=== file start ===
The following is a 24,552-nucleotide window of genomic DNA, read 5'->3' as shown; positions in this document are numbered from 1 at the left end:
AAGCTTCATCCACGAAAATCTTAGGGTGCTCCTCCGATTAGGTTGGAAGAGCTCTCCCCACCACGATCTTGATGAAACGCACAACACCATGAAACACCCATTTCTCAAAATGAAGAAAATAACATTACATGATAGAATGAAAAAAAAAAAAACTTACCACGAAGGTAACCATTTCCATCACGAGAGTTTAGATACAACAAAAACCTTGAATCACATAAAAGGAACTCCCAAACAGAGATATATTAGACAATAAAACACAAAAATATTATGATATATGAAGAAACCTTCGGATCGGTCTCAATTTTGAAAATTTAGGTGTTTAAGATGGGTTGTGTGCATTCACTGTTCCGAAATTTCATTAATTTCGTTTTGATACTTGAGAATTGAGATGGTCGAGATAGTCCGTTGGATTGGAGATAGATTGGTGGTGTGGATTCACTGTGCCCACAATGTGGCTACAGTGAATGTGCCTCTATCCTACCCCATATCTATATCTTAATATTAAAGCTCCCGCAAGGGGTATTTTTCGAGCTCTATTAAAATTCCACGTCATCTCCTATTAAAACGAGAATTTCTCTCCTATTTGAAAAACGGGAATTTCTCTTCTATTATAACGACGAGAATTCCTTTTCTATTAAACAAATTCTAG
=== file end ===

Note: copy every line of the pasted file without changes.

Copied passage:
The following is a 24,552-nucleotide window of genomic DNA, read 5'->3' as shown; positions in this document are numbered from 1 at the left end:
AAGCTTCATCCACGAAAATCTTAGGGTGCTCCTCCGATTAGGTTGGAAGAGCTCTCCCCACCACGATCTTGATGAAACGCACAACACCATGAAACACCCATTTCTCAAAATGAAGAAAATAACATTACATGATAGAATGAAAAAAAAAAAAACTTACCACGAAGGTAACCATTTCCATCACGAGAGTTTAGATACAACAAAAACCTTGAATCACATAAAAGGAACTCCCAAACAGAGATATATTAGACAATAAAACACAAAAATATTATGATATATGAAGAAACCTTCGGATCGGTCTCAATTTTGAAAATTTAGGTGTTTAAGATGGGTTGTGTGCATTCACTGTTCCGAAATTTCATTAATTTCGTTTTGATACTTGAGAATTGAGATGGTCGAGATAGTCCGTTGGATTGGAGATAGATTGGTGGTGTGGATTCACTGTGCCCACAATGTGGCTACAGTGAATGTGCCTCTATCCTACCCCATATCTATATCTTAATATTAAAGCTCCCGCAAGGGGTATTTTTCGAGCTCTATTAAAATTCCACGTCATCTCCTATTAAAACGAGAATTTCTCTCCTATTTGAAAAACGGGAATTTCTCTTCTATTATAACGACGAGAATTCCTTTTCTATTAAACAAATTCTAG